The data from animal and human in vivo studies suggest that cardiac function is dependent in part on the normal function of the GH/IGF-1 axis (growth hormone/insulin-like growth factor-1). So far encouraging results from phase II and III clinical trials evaluating the effects of intermittent GH treatment in patients with chronic congestive heart failure (CHF) due to dilated cardiomyopathy (DCM) have been published. In these studies, growth hormone (i.e., DNA-derived recombinant human growth hormone) was not used alone but in addition to standard optimal therapy for CHF. The following rationale is the basis of this new approach for the treatment of CHF due to DCM: According to Laplace's Law cardiac wall stress (i.e., the force acting per unit of cross-sectional area of the ventricular wall) is directly related to intraventricular pressure and ventricular radius and inversely related to ventricular wall thickness. Cardiac (ventricular) wall stress is increased in DCM (mainly because of the dilatation of the ventricles and to a minor extent because of the relative reduction in ventricular thickness). GH is capable of increasing ventricular wall thickness in DCM thus reducing cardiac wall stress which in turn leads to an improvement in systolic cardiac performance.
Patients with dilated cardiomyopathy show reduction of the somatotroph responsiveness to GHRH both alone and combined with arginineBroglio F, Benso A, Gottero C, Vito LD, Aimaretti G, Fubini A, Arvat E, Bobbio M, Ghigo E. Division of Endocrinology and Cardiology, Department of Internal Medicine, University of Turin, Turin, Italy.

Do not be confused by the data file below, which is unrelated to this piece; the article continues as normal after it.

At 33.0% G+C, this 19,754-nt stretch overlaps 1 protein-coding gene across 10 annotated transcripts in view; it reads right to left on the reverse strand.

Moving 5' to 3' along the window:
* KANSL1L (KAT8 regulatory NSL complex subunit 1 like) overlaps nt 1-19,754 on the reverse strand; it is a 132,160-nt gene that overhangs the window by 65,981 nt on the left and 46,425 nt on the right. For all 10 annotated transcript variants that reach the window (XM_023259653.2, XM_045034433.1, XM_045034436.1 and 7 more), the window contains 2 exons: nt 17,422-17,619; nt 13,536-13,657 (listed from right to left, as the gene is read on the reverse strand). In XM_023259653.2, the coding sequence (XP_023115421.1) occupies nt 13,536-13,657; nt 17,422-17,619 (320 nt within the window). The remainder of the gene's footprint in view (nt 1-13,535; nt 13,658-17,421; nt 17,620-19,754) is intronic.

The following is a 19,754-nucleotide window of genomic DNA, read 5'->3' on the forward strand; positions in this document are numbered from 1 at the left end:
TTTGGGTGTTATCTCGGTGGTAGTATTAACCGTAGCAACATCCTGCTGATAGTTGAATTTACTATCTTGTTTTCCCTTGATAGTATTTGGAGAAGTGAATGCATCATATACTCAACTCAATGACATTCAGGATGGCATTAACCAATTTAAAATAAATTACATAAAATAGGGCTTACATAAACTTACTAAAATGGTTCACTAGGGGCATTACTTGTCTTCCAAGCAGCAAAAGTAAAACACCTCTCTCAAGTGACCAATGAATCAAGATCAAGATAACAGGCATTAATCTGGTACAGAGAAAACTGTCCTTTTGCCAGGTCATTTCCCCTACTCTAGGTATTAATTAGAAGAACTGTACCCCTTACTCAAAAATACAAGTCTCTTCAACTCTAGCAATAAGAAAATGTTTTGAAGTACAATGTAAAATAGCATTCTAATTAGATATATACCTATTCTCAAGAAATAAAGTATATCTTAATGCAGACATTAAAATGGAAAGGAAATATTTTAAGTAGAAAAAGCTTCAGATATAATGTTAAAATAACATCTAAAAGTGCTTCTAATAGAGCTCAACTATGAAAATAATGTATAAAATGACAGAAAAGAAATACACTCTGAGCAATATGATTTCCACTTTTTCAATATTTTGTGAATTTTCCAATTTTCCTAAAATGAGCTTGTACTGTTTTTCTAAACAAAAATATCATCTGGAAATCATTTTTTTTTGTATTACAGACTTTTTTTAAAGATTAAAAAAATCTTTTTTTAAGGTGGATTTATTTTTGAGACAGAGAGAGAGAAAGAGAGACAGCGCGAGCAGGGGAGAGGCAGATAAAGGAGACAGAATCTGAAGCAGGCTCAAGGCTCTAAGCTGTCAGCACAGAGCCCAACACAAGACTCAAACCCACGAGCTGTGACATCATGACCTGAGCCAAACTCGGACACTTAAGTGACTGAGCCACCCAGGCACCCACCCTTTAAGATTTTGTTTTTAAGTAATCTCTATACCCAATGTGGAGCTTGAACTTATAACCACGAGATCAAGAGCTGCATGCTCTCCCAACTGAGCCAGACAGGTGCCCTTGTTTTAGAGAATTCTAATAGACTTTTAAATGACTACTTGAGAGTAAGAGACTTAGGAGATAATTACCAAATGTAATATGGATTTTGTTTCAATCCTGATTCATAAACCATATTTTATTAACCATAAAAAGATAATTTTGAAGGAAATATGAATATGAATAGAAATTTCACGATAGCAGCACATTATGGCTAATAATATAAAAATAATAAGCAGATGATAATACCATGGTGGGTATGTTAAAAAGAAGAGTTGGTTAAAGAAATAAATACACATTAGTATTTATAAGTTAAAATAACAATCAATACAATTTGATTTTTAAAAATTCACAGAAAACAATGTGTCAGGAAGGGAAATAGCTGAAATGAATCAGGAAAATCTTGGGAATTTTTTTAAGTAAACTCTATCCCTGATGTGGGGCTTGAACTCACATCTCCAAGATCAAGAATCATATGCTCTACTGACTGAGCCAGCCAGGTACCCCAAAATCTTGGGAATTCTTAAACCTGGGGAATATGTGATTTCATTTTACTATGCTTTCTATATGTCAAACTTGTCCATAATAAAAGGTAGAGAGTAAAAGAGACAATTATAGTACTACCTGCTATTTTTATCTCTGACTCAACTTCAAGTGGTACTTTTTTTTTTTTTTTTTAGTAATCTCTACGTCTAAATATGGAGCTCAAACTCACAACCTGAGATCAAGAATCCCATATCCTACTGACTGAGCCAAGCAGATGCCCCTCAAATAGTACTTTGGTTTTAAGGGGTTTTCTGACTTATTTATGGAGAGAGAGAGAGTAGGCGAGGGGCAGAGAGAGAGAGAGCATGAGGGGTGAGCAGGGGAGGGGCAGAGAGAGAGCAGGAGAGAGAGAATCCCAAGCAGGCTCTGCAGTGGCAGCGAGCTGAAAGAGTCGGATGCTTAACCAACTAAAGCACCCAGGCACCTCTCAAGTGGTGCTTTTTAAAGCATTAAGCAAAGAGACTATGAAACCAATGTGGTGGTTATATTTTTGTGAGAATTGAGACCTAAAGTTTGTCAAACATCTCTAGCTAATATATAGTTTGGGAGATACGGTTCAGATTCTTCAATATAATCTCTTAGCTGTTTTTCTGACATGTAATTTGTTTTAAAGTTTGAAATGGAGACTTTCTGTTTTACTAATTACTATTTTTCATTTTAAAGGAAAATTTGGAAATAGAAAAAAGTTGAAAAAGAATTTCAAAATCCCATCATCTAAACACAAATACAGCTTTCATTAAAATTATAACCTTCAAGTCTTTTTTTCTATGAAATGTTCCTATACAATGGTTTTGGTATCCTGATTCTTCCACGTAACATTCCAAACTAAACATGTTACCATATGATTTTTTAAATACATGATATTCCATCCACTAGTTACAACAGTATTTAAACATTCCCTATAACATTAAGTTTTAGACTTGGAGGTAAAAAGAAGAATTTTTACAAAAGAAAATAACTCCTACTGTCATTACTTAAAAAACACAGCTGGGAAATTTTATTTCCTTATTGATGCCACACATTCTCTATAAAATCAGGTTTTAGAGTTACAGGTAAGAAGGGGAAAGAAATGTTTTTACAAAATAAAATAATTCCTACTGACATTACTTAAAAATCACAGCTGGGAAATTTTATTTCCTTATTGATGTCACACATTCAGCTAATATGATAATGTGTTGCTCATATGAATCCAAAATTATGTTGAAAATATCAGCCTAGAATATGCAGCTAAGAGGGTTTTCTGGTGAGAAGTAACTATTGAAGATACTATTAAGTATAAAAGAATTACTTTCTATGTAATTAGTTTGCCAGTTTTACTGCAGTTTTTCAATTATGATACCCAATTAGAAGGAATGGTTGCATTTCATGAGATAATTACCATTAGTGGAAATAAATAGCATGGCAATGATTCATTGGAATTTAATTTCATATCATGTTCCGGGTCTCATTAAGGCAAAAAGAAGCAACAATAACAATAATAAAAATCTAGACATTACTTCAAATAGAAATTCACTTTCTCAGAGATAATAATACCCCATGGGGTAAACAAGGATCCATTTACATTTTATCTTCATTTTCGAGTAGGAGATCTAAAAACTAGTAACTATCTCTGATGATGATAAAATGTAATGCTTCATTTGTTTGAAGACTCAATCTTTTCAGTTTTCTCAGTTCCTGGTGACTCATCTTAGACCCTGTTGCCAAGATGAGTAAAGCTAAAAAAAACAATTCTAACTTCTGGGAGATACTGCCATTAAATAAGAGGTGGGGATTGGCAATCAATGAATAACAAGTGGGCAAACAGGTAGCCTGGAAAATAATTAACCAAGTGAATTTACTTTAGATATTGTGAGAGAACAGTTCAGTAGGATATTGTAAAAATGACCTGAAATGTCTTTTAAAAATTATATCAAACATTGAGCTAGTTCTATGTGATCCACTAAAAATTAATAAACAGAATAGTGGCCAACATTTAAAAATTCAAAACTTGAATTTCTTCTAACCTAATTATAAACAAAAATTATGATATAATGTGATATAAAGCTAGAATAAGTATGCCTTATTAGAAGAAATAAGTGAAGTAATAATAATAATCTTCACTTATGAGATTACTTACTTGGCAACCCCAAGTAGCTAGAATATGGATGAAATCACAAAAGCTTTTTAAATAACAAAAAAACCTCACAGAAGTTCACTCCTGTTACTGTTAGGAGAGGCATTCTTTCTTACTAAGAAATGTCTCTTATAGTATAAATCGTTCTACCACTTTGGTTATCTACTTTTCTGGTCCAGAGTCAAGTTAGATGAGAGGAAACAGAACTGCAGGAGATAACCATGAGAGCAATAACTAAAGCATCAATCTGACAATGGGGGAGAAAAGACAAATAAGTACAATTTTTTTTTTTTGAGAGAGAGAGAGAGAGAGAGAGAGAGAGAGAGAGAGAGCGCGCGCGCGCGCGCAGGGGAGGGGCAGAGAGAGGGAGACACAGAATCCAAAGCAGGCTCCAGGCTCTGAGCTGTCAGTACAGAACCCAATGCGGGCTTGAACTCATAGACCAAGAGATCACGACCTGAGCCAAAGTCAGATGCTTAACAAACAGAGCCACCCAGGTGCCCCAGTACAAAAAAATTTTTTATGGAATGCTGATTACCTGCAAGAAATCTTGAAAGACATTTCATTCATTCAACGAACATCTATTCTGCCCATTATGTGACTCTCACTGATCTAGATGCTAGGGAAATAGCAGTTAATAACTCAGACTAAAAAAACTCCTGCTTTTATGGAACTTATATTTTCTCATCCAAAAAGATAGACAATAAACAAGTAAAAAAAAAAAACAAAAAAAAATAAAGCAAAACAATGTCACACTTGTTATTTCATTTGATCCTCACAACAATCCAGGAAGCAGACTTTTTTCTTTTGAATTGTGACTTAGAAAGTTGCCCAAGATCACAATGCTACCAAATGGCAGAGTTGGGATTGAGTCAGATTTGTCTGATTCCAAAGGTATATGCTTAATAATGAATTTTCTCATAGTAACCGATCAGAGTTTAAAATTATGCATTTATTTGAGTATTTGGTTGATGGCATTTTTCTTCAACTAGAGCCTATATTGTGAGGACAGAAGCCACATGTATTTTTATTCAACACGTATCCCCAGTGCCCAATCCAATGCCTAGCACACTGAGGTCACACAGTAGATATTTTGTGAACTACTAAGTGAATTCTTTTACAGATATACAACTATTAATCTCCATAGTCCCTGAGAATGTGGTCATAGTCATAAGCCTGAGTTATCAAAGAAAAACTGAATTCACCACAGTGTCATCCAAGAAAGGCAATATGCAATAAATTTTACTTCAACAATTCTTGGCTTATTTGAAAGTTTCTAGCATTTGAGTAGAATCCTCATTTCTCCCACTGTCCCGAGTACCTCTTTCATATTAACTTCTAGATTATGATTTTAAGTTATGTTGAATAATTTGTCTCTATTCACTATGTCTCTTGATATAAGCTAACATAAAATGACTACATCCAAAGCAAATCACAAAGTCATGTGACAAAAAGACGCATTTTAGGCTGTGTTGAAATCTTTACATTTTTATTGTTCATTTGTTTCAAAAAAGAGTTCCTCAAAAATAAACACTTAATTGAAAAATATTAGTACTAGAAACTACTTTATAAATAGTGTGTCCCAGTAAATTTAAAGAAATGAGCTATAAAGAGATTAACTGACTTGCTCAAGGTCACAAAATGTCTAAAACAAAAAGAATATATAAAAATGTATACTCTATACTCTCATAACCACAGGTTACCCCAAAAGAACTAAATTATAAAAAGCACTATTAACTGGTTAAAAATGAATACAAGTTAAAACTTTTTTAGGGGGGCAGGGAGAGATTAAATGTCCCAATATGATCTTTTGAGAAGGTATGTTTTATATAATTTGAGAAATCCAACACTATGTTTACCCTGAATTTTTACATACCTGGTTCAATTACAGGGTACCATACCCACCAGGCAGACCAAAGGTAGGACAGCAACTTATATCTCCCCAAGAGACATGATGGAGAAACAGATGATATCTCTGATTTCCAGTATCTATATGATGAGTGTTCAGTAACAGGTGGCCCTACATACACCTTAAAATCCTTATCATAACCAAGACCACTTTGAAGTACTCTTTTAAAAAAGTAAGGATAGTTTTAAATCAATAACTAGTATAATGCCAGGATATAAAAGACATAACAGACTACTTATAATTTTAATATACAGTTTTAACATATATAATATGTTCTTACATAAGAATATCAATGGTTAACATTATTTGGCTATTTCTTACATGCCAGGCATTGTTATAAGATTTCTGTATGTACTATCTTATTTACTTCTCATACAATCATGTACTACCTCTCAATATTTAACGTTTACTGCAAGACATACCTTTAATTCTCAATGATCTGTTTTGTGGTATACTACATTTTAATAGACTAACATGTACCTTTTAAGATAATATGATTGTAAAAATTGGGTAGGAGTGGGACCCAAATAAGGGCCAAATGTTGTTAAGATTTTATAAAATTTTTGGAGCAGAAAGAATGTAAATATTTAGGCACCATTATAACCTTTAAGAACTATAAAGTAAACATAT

OBJECTIVE: Altered function of the GH/IGF-I axis in patients with dilated cardiomyopathy (DCM) has been reported. In fact, DCM patients show reduction of IGF-I levels, which could reflect slight peripheral GH resistance or, alternatively, reduced somatotroph secretion. Spontaneous GH secretion has been reported to be altered by some but not by other authors, whereas the GH response to GHRH, but not that to GH-releasing peptides, seems reduced in DCM patients. On the other hand, it is well known that the GH response to GHRH in humans is markedly potentiated by arginine (ARG), which probably acts via inhibition of hypothalamic somatostatin release; in fact the GHRH+ARG test is known as one of the most reliable to evaluate the maximal secretory capacity of somatotroph cells. METHODS: In order to further clarify the somatotroph function in DCM, in well-nourished patients with DCM (34 male, 4 female; age (mean+/-s.e. m.) 57.8+/-1.1 years; body mass index (BMI) 24.6+/-0.6kg/m(2); left ventricular ejection fraction 23.2+/-1.6%; New York Heart Association classification I/1, II/17, III/18, IV/2) we studied the GH response to GHRH (1.0 microgram/kg i.v.) alone or combined with ARG (0.5g/kg i.v.). The results in DCM patients were compared with those in age-matched control subjects (CS) (39 male, 7 female; age 58.9+/-1.0 years; BMI 23.2+/-0.3kg/m(2)). RESULTS: Mean IGF-I levels in DCM patients were lower than in CS (144.3+/-6.9 vs 175.1+/-8. 4 microgram/l, P<0.05) whereas basal GH levels were similar in both groups (1.7+/-0.3 vs 1.7+/-0.3 microgram/l). The GH response to GHRH in DCM patients was lower (P<0.05) than that in CS (GH peak 6.5+/-1.2 vs 10.7+/-2.1 microgram/l). In both groups the GH response to GHRH+ARG was higher (P<0.001) than that to GHRH alone. However, the GH response to GHRH+ARG in DCM patients remained clearly lower (P<0.01) than that in CS (18.3+/-3.2 vs 34.1+/-4.6 microgram/l). The GH response to GHRH alone and combined with ARG was not associated with the severity of the disease. CONCLUSION: DCM patients show blunted GH responses to GHRH both alone and combined with ARG. Evidence that ARG does not restore the GH response to GHRH in DCM patients makes it unlikely that the somatotroph hyporesponsiveness to the neurohormone reflects hyperactivity of hypothalamic somatostatinergic neurons.